U.S. Treasury yields edged lower on Friday as ongoing uncertainty about the economic impact of the COVID-19 pandemic helped to keep the bond-market anchored.
What are Treasurys doing?
The 10-year Treasury note yield
The 30-year bond yield
What’s driving Treasurys?
Investors will closely eye any reopening of the U.S. and other overseas economies as they get over the worst of the COVID-19 pandemic. While a removal of lockdowns will spur a rebound in consumer and industrial activity, analysts remain unsure what a return to normal will look like. This uncertainty has driven haven inflows into government bonds, keeping them pinned at the lowest yield levels in years.
Treasury prices have also gained as worries around economic growth take a toll on inflation expectations, a corrosive influence on the value of a bond’s fixed-interest payments.
A gauge of inflation expectations over the next decade among holders of Treasury inflation-protected securities
Data on Friday pointed to a U.S. economy already in recession. Durable goods orders slumped by 14.4% in March, as consumers curtailed their purchases of big-ticket items like cars. This remains the second biggest drop in history. Meanwhile, the University of Michigan’s consumer sentiment index fell to 71.8 in April, from 89.1 in March.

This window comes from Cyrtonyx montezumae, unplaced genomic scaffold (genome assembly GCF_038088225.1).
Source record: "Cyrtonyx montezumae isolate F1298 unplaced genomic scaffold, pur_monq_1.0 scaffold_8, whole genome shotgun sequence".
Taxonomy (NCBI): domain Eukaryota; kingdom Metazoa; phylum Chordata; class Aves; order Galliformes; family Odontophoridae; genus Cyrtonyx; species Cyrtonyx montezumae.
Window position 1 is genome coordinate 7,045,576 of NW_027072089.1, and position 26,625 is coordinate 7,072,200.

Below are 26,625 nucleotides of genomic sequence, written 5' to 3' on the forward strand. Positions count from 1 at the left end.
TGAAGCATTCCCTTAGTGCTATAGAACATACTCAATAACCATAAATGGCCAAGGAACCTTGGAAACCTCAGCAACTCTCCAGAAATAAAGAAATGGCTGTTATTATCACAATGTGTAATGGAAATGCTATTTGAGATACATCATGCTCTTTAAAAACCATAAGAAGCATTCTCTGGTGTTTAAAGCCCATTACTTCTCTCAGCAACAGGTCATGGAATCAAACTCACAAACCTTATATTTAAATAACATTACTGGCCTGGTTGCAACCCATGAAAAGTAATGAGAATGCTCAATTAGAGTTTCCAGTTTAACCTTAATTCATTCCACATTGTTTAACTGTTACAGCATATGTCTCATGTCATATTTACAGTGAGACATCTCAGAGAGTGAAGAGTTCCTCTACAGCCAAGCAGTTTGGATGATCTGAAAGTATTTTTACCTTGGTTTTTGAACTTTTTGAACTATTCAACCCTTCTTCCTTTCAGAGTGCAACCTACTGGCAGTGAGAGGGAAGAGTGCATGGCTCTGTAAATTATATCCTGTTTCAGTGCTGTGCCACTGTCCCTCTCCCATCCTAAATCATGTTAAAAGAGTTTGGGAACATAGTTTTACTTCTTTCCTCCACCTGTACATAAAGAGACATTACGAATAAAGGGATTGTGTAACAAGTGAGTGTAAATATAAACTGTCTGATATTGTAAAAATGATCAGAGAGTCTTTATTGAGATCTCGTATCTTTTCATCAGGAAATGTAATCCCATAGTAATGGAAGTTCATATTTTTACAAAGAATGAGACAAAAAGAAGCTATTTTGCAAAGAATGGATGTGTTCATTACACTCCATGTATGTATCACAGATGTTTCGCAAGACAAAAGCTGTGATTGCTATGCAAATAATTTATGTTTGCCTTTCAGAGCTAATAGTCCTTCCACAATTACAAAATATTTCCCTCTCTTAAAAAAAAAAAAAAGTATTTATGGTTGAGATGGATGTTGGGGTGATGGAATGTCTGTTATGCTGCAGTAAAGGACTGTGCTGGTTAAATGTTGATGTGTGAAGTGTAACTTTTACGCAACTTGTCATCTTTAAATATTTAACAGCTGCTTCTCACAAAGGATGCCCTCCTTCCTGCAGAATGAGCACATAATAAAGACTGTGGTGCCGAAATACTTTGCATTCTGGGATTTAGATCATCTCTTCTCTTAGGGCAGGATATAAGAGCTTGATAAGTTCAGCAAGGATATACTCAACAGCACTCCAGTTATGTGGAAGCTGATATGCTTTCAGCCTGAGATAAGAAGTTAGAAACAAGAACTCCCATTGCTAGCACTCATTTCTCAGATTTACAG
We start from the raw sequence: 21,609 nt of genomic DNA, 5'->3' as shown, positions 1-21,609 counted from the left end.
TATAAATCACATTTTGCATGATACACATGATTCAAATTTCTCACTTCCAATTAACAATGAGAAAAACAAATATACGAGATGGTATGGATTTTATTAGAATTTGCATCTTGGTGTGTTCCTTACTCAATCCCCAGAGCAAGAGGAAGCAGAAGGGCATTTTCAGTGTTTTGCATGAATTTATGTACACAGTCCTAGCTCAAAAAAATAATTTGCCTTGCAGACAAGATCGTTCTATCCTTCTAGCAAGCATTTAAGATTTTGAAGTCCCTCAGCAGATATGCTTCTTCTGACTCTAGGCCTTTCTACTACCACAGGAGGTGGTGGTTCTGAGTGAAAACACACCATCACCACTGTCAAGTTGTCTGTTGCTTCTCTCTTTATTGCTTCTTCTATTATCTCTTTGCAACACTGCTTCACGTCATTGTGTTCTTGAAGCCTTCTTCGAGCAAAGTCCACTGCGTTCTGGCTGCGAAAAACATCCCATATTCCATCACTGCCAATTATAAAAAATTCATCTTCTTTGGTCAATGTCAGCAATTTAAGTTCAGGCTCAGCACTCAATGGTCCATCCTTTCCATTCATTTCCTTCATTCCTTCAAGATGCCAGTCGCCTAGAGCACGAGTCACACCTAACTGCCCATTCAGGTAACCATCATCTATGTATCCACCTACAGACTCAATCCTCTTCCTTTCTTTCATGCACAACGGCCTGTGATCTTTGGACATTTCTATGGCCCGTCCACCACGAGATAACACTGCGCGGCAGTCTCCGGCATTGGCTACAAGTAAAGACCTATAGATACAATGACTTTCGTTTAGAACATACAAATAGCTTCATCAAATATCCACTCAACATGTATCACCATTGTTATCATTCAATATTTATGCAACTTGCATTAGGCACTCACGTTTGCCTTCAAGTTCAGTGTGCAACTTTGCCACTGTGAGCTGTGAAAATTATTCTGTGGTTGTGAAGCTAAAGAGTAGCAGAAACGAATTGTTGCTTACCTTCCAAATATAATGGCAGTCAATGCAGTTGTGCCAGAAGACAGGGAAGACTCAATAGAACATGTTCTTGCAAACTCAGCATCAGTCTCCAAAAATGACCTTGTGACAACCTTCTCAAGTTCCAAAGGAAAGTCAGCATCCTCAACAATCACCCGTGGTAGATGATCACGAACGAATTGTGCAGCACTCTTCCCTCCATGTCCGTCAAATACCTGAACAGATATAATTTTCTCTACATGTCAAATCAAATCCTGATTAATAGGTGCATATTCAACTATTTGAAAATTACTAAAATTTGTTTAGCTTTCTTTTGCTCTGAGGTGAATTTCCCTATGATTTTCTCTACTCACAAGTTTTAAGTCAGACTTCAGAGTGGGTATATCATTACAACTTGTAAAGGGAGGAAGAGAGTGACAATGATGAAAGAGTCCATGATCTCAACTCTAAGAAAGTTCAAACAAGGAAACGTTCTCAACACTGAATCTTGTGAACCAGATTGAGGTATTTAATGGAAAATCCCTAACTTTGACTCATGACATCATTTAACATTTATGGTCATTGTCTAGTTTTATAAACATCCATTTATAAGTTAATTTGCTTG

Former Minneapolis Fed President Narayana Kocherlakota advocated for the central bank to push its policy interest rate into negative territory for the first time in history to stimulate economic growth and job creation.
Italian government bond-markets were also in the spotlight ahead of an impending review of its creditworthiness by rating agencies which are expected to downgrade the country’s debt to below investment-grade or junk.
The yield for the 10-year Italian government bond
What did market participants’ say?
“If you look at inflation markets, it’s saying things aren’t looking so hot for the economy,” said Tim Magnusson, senior portfolio manager at Garda Capital Partners, who trades Treasury inflation-protected securities.
“It does look at least that we are getting to a point in major economies where we are seeing a peak and have seen a peak in the new daily cases, or a peak in new daily fatalities. Maybe we’re reaching a point where it’s getting worse at a decreasing rate,” Nathan Sheets, chief economist for PGIM Fixed Income, told MarketWatch.